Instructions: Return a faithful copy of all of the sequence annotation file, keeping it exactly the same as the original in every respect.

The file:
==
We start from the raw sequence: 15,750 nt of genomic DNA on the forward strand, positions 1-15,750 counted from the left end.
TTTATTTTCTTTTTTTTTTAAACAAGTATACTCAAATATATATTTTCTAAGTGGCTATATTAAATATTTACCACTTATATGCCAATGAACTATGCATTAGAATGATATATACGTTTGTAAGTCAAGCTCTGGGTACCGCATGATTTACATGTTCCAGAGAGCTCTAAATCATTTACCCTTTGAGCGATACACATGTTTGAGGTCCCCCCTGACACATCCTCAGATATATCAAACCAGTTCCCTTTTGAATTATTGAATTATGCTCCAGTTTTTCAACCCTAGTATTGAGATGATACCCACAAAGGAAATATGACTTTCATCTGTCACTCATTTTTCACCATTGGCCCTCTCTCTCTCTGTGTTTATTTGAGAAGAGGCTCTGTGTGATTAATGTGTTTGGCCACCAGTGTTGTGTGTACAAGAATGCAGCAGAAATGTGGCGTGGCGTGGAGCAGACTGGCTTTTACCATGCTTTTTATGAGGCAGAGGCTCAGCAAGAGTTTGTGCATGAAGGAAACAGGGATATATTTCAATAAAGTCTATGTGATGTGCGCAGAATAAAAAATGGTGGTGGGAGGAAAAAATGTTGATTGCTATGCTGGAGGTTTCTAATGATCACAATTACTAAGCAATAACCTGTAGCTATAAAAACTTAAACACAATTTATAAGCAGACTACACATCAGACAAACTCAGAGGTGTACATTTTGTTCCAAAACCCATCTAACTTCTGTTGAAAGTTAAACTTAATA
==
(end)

We start from the raw sequence: 15,750 nt of genomic DNA on the forward strand, positions 1-15,750 counted from the left end.
TTTATTTTCTTTTTTTTTTAAACAAGTATACTCAAATATATATTTTCTAAGTGGCTATATTAAATATTTACCACTTATATGCCAATGAACTATGCATTAGAATGATATATACGTTTGTAAGTCAAGCTCTGGGTACCGCATGATTTACATGTTCCAGAGAGCTCTAAATCATTTACCCTTTGAGCGATACACATGTTTGAGGTCCCCCCTGACACATCCTCAGATATATCAAACCAGTTCCCTTTTGAATTATTGAATTATGCTCCAGTTTTTCAACCCTAGTATTGAGATGATACCCACAAAGGAAATATGACTTTCATCTGTCACTCATTTTTCACCATTGGCCCTCTCTCTCTCTGTGTTTATTTGAGAAGAGGCTCTGTGTGATTAATGTGTTTGGCCACCAGTGTTGTGTGTACAAGAATGCAGCAGAAATGTGGCGTGGCGTGGAGCAGACTGGCTTTTACCATGCTTTTTATGAGGCAGAGGCTCAGCAAGAGTTTGTGCATGAAGGAAACAGGGATATATTTCAATAAAGTCTATGTGATGTGCGCAGAATAAAAAATGGTGGTGGGAGGAAAAAATGTTGATTGCTATGCTGGAGGTTTCTAATGATCACAATTACTAAGCAATAACCTGTAGCTATAAAAACTTAAACACAATTTATAAGCAGACTACACATCAGACAAACTCAGAGGTGTACATTTTGTTCCAAAACCCATCTAACTTCTGTTGAAAGTTAAACTTAATA